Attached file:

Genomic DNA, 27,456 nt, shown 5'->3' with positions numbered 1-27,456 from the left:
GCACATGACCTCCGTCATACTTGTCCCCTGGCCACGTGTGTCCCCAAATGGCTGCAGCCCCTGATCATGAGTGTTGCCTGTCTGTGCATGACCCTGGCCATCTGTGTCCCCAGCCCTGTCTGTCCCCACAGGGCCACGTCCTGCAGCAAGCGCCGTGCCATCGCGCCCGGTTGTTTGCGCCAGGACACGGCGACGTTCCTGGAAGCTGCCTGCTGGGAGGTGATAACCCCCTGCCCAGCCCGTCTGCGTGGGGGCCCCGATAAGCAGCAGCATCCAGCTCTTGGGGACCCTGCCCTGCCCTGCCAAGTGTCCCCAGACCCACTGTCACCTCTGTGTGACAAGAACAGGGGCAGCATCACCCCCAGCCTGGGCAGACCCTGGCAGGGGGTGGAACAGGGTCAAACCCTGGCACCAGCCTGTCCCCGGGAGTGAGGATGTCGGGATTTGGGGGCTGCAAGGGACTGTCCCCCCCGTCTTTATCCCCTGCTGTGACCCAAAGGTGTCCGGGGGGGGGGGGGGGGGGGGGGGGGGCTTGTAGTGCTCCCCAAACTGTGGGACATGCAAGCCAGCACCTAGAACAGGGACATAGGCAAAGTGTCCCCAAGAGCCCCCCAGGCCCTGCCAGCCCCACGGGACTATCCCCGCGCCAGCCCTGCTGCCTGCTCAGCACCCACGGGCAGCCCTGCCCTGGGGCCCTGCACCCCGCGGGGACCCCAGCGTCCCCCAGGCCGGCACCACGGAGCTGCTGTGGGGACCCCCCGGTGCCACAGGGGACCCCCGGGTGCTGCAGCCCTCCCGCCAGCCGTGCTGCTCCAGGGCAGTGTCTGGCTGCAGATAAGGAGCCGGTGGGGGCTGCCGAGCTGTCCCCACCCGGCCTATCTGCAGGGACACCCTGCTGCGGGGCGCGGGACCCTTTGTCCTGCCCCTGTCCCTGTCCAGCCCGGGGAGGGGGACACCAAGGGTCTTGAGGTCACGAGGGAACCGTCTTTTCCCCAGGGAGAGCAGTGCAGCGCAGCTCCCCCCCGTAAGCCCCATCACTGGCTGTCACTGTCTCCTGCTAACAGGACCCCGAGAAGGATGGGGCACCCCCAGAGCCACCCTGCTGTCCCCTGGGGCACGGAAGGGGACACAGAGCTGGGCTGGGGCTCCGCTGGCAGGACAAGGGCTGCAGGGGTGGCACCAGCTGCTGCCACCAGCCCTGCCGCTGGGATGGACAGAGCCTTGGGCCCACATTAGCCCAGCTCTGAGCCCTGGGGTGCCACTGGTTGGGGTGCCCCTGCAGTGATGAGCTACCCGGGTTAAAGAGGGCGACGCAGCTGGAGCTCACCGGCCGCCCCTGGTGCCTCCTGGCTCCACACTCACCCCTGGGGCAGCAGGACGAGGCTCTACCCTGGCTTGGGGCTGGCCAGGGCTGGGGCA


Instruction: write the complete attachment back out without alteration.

Genomic DNA, 27,456 nt, shown 5'->3' with positions numbered 1-27,456 from the left:
GCACATGACCTCCGTCATACTTGTCCCCTGGCCACGTGTGTCCCCAAATGGCTGCAGCCCCTGATCATGAGTGTTGCCTGTCTGTGCATGACCCTGGCCATCTGTGTCCCCAGCCCTGTCTGTCCCCACAGGGCCACGTCCTGCAGCAAGCGCCGTGCCATCGCGCCCGGTTGTTTGCGCCAGGACACGGCGACGTTCCTGGAAGCTGCCTGCTGGGAGGTGATAACCCCCTGCCCAGCCCGTCTGCGTGGGGGCCCCGATAAGCAGCAGCATCCAGCTCTTGGGGACCCTGCCCTGCCCTGCCAAGTGTCCCCAGACCCACTGTCACCTCTGTGTGACAAGAACAGGGGCAGCATCACCCCCAGCCTGGGCAGACCCTGGCAGGGGGTGGAACAGGGTCAAACCCTGGCACCAGCCTGTCCCCGGGAGTGAGGATGTCGGGATTTGGGGGCTGCAAGGGACTGTCCCCCCCGTCTTTATCCCCTGCTGTGACCCAAAGGTGTCCGGGGGGGGGGGGGGGGGGGGGGGGGGCTTGTAGTGCTCCCCAAACTGTGGGACATGCAAGCCAGCACCTAGAACAGGGACATAGGCAAAGTGTCCCCAAGAGCCCCCCAGGCCCTGCCAGCCCCACGGGACTATCCCCGCGCCAGCCCTGCTGCCTGCTCAGCACCCACGGGCAGCCCTGCCCTGGGGCCCTGCACCCCGCGGGGACCCCAGCGTCCCCCAGGCCGGCACCACGGAGCTGCTGTGGGGACCCCCCGGTGCCACAGGGGACCCCCGGGTGCTGCAGCCCTCCCGCCAGCCGTGCTGCTCCAGGGCAGTGTCTGGCTGCAGATAAGGAGCCGGTGGGGGCTGCCGAGCTGTCCCCACCCGGCCTATCTGCAGGGACACCCTGCTGCGGGGCGCGGGACCCTTTGTCCTGCCCCTGTCCCTGTCCAGCCCGGGGAGGGGGACACCAAGGGTCTTGAGGTCACGAGGGAACCGTCTTTTCCCCAGGGAGAGCAGTGCAGCGCAGCTCCCCCCCGTAAGCCCCATCACTGGCTGTCACTGTCTCCTGCTAACAGGACCCCGAGAAGGATGGGGCACCCCCAGAGCCACCCTGCTGTCCCCTGGGGCACGGAAGGGGACACAGAGCTGGGCTGGGGCTCCGCTGGCAGGACAAGGGCTGCAGGGGTGGCACCAGCTGCTGCCACCAGCCCTGCCGCTGGGATGGACAGAGCCTTGGGCCCACATTAGCCCAGCTCTGAGCCCTGGGGTGCCACTGGTTGGGGTGCCCCTGCAGTGATGAGCTACCCGGGTTAAAGAGGGCGACGCAGCTGGAGCTCACCGGCCGCCCCTGGTGCCTCCTGGCTCCACACTCACCCCTGGGGCAGCAGGACGAGGCTCTACCCTGGCTTGGGGCTGGCCAGGGCTGGGGCA